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Onondaga County Legislature to vote on raising age for buying tobacco

Although the Onondaga County Legislature will soon vote on a proposal to change the legal age for buying tobacco products, the chair for the Cayuga County Legislature's Health and Human Services Committee said he hasn't heard of similar discussions in his area.

Onondaga County will vote Dec. 5 on whether or not to raise the legal age to buy tobacco products from 19 to 21. The law would also bar people under 21 from buying electronic smoking devices. The legislation would amend a law passed in 2009 that changed the minimum age for buying tobacco products in the county to 19.

Joe DeForest, the chair for Cayuga County's Health and Human Services committee, said he hasn't heard any local discussions on the topic. He said he has mixed feelings on the issue. While he wouldn't encourage anyone in his family to smoke, he argued that if one is old enough to vote or serve in the military, then they should be old enough to buy tobacco products.

"In this day and age, anyone should know it's bad for you," DeForest said.

A 2013 community health assessment and improvement plan from the Cayuga County Health Department said the percentage of adult smokers in the the county as of 2008 to 2009 was around 22 percent. The current legal age to buy tobacco in the county is 18. According to a community health assessment and improvement plan from the Onondaga County Health Department, revised in September 2017, around 21 percent of adults in Onondaga County smoked as of 2013 to 2014. 

The Onondaga County Legislature's health committee endorsed the proposed law Monday. Legislator Danny Liedka, who has been the chair of the county's health committee for six years, said this kind of legislation has been considered many times before, but there have been struggles with abolishing the current law's exemption for military members.

Active duty 18-year-old military members can buy tobacco in the county, as of the 2009 law. The proposed legislation would remove the military exemption.

Liedka said a military official had spoken to the committee at a meeting about the exemption, saying the military prefers personnel to be in top physical condition and doesn't encourage tobacco use. The Legislature also received a letter from the U.S. Department of Defense on the issue the last time similar legislation was considered in the county. Liedka said the department outlined those same points.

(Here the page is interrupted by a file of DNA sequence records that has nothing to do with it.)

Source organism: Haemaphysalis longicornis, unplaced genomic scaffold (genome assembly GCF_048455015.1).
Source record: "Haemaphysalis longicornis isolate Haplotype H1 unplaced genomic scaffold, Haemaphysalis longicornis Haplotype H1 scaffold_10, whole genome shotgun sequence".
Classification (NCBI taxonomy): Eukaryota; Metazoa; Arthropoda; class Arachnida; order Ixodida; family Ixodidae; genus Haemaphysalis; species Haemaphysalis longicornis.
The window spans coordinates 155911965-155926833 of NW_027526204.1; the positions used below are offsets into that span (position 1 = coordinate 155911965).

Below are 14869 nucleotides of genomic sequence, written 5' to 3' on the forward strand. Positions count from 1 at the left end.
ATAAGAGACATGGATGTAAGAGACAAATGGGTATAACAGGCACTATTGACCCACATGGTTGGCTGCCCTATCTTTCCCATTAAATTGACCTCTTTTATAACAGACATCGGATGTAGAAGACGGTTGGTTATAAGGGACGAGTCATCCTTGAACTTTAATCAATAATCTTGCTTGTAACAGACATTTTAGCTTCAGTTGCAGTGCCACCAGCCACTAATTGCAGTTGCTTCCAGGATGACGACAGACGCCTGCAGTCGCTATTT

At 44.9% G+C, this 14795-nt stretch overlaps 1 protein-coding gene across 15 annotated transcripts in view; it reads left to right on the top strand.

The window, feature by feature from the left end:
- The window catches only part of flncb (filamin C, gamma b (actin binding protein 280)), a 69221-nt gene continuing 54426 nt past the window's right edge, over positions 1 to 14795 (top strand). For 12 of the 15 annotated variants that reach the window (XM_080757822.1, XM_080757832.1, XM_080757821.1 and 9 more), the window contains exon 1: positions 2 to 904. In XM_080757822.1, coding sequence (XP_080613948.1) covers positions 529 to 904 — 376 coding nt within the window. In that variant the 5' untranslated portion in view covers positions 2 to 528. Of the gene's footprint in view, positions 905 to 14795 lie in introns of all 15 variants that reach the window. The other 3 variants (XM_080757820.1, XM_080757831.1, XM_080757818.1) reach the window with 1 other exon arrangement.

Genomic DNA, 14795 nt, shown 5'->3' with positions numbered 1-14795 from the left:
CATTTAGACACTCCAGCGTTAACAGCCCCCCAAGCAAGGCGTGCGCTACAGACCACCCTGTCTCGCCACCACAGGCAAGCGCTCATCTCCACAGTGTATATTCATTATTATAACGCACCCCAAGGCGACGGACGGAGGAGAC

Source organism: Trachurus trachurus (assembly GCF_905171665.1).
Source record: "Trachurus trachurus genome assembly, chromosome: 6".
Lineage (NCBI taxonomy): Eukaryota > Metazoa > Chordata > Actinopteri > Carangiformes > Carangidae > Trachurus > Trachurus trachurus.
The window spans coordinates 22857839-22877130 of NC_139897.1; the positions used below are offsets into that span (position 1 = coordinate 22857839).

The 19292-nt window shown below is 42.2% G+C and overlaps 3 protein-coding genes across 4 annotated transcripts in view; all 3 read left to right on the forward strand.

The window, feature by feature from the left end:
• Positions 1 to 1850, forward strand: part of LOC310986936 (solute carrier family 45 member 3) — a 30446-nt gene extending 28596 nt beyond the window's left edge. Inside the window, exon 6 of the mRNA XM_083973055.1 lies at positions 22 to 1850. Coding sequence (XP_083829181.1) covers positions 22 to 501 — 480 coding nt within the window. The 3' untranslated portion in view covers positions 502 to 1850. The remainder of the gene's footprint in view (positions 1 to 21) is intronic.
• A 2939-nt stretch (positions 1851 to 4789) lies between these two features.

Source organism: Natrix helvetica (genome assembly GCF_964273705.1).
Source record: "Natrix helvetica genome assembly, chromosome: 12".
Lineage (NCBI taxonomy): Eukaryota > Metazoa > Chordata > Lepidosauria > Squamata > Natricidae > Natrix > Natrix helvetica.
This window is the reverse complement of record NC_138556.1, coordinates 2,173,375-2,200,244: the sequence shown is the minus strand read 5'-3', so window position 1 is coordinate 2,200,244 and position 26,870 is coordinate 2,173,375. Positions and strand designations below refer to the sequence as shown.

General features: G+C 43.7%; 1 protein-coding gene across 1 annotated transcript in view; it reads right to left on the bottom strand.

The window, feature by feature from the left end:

He said research cited the number of active military members ages 18 to 21 in the county is around 200. Those people may not be in the county currently due to military commitments, he said.

Liedka said he had held reservations about similar proposals in the past due to the military exemption, but has since changed since his mind after doing some research.

He said people at the age of 19 are impressionable, and that cutting down the number of new smokers in the area ultimately benefits the community.

"If we make it harder for them to get their hands on the product, that's our goal," Liedka said.

Though Liedka said he tries to focus on facts instead of his personal opinions when considering legislation, he said he is not of fan of smoking by any means. He said both of his parents died from smoking, and that he tries to be mindful of issues involving veterans —  such as with the current law's military exemption — as his father served in the U.S. Marines.

Liedka said the proposed law would only impact the point of sale aspect of tobacco products, but wouldn't ban smoking overall.

"It's just going to stop a little bit more people from getting their hands on the product," Liedka said.

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'People together': Salvation Army's Thanksgiving dinner in Auburn brings in the crowd

AUBURN — Smiles could be seen in between bites of turkey at the Auburn Salvation Army's annual Community Thanksgiving Dinner.

Dinner plates were filled with food by smiling volunteers at the event. Timothy Donovan, co-chair of the Salivation Army Advisory Board, said he expected around 200 dinners would be served in the packed basement of the building Thursday afternoon. Hundreds of separate meals were sent out earlier in the day by volunteers to senior citizens and others. Leftover food will go to Chapel House, a homeless shelter in Auburn.

Maj. Carmen Campbell, who has been with the Salvation Army in Auburn for almost six months, said people were in good spirits.

"The community's beautiful and they come together and they support (each other)," Campbell said. "This would not have happened without them."